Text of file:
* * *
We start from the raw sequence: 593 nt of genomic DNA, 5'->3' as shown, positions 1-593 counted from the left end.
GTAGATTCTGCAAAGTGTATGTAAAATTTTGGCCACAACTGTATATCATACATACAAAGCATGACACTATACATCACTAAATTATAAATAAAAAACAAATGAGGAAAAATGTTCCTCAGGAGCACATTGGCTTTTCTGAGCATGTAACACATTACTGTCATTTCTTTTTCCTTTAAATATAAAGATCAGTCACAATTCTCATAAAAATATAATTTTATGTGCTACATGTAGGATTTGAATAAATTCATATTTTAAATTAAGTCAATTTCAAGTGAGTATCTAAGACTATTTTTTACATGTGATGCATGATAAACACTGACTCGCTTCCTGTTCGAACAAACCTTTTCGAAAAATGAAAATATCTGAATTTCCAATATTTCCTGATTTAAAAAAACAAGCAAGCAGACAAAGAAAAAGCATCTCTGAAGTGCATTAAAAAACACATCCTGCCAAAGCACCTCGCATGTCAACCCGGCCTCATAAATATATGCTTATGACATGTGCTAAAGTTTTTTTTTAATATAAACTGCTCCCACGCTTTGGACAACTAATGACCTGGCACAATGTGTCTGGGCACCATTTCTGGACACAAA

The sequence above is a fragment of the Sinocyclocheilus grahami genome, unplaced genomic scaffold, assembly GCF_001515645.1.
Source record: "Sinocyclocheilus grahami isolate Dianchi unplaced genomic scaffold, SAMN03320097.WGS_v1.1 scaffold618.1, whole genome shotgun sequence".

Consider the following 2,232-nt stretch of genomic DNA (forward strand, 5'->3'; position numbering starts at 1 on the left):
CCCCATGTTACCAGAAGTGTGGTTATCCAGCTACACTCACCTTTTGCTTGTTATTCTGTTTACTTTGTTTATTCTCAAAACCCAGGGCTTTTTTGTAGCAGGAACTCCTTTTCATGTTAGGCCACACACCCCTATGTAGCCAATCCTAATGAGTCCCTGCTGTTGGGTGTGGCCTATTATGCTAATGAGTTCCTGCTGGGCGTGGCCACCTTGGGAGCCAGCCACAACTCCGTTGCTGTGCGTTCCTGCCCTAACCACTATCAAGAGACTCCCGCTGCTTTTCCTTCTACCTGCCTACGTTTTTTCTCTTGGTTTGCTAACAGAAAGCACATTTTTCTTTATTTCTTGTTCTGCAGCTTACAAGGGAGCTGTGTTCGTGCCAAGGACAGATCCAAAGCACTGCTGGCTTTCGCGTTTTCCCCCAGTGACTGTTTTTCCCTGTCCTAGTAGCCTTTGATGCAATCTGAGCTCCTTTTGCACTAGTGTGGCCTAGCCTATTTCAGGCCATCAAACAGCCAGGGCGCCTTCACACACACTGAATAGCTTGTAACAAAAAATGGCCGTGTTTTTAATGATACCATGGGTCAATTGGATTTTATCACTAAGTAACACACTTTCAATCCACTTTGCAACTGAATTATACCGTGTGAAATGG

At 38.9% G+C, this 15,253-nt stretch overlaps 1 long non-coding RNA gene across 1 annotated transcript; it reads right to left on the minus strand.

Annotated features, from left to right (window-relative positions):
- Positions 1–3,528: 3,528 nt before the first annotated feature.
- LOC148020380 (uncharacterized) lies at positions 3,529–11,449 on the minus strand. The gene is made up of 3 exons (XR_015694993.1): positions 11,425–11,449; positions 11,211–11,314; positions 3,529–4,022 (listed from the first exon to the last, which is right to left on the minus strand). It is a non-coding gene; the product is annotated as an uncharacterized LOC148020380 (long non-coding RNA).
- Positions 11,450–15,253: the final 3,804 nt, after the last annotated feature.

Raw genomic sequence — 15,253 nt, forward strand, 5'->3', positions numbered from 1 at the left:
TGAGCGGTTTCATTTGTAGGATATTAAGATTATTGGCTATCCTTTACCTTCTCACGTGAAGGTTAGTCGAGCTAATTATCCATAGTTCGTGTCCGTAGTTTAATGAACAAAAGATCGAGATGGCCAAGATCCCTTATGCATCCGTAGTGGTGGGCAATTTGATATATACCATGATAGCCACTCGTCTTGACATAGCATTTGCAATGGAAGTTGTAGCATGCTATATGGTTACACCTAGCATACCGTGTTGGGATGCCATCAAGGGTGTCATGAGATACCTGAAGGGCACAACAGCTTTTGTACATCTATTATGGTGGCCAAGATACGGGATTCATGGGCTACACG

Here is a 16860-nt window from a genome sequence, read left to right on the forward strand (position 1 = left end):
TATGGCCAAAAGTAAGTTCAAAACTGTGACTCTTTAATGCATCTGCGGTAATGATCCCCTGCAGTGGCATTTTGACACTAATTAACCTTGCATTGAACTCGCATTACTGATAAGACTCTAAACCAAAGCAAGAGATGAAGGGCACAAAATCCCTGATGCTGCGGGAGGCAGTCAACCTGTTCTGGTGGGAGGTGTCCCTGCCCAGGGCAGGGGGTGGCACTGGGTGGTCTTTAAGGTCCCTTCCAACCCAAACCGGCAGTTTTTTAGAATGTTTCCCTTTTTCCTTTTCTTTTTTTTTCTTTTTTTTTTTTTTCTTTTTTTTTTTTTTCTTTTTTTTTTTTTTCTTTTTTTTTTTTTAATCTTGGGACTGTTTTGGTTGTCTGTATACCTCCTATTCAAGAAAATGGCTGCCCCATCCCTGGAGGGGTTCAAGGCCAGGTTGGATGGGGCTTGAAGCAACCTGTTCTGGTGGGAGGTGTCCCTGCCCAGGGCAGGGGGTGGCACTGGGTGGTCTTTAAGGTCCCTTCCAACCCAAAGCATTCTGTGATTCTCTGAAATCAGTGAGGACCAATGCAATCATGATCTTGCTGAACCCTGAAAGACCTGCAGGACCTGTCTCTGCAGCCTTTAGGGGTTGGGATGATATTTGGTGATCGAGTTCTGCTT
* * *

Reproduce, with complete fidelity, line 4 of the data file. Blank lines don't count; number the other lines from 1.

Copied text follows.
Source record: "Sinocyclocheilus grahami isolate Dianchi unplaced genomic scaffold, SAMN03320097.WGS_v1.1 scaffold618.1, whole genome shotgun sequence".